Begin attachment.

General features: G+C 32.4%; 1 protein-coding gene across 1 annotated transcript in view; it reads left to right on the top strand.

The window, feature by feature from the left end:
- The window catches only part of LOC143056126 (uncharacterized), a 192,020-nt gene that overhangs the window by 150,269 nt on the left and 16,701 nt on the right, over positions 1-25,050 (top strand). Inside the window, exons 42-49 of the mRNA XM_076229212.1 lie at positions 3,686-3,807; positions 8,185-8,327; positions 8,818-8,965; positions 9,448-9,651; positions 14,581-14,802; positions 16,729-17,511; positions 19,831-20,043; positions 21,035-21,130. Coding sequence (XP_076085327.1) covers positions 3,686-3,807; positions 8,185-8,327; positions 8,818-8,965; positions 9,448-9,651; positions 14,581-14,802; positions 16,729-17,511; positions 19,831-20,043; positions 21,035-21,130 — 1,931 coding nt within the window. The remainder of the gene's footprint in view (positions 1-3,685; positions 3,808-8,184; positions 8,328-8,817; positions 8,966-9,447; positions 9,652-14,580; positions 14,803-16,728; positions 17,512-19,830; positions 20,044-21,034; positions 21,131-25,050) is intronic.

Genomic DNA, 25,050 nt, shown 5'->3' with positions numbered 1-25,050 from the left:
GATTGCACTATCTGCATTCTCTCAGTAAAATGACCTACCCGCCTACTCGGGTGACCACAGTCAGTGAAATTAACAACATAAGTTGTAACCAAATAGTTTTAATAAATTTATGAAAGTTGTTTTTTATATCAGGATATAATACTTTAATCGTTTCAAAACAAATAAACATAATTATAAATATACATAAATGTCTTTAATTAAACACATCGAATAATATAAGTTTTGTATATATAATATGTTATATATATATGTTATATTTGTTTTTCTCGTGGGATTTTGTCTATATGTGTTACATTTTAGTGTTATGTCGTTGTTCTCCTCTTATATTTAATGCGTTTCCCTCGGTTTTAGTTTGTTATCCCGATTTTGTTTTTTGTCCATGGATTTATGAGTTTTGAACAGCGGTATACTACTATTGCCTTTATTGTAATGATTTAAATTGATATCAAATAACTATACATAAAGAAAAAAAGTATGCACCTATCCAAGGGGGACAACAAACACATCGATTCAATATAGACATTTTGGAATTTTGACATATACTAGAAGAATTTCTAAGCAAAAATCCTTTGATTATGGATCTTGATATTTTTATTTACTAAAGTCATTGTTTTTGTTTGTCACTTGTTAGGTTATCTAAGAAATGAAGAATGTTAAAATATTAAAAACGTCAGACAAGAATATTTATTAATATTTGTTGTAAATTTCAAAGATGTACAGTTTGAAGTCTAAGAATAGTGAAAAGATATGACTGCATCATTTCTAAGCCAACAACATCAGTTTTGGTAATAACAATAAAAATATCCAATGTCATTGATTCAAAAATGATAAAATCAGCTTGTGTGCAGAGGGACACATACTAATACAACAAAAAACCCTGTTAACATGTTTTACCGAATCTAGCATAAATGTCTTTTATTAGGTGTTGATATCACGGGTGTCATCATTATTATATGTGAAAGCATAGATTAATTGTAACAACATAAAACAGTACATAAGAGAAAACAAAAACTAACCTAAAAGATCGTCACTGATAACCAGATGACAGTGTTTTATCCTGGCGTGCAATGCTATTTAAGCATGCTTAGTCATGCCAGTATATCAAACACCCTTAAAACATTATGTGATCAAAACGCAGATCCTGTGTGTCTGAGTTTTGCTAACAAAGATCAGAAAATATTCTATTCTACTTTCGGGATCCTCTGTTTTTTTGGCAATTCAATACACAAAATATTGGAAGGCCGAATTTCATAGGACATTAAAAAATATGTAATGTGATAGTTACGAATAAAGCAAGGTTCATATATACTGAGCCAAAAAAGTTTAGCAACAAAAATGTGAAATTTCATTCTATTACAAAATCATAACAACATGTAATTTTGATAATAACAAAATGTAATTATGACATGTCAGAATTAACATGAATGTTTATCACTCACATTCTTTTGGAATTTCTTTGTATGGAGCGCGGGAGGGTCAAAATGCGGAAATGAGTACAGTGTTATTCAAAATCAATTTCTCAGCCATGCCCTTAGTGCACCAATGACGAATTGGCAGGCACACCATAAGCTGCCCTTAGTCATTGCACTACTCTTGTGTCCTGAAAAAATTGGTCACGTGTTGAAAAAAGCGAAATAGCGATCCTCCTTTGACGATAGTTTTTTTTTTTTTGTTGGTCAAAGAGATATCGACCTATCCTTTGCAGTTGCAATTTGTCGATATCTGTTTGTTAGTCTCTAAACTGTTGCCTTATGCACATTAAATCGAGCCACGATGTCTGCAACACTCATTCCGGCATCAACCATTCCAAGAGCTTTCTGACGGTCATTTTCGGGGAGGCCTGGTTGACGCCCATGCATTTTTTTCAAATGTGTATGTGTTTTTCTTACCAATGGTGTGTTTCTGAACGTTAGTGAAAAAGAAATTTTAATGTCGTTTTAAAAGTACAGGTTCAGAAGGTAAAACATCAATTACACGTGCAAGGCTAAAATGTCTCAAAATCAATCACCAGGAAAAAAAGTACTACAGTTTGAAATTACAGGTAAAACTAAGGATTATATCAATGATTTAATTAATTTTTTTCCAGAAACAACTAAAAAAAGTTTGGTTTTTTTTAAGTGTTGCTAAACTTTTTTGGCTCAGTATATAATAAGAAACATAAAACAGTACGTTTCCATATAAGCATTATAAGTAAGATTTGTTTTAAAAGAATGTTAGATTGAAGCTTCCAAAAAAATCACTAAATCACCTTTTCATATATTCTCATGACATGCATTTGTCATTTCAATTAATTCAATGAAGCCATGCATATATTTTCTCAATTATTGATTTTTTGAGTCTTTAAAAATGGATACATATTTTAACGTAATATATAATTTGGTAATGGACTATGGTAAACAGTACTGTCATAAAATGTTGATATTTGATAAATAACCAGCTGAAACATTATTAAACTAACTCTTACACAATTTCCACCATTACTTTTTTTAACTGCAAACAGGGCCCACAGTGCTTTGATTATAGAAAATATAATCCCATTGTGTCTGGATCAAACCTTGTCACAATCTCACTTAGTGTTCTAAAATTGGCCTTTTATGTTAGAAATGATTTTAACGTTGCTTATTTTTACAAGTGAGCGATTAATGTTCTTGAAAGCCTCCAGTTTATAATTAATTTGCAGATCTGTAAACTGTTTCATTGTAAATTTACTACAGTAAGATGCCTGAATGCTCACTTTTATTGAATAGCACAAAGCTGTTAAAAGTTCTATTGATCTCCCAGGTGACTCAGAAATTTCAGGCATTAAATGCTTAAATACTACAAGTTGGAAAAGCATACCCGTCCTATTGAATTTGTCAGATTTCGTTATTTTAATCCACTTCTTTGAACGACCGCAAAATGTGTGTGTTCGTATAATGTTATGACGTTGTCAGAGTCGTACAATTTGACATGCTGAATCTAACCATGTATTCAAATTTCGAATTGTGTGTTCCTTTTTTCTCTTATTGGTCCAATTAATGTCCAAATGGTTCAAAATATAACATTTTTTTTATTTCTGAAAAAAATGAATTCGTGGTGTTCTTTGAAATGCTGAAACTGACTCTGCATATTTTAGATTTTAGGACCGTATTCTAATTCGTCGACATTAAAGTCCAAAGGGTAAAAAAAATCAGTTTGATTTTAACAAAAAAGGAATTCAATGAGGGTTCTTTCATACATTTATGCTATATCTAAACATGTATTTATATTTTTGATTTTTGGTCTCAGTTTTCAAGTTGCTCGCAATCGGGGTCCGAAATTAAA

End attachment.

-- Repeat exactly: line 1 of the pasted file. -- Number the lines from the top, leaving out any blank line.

General features: G+C 32.4%; 1 protein-coding gene across 1 annotated transcript in view; it reads left to right on the top strand.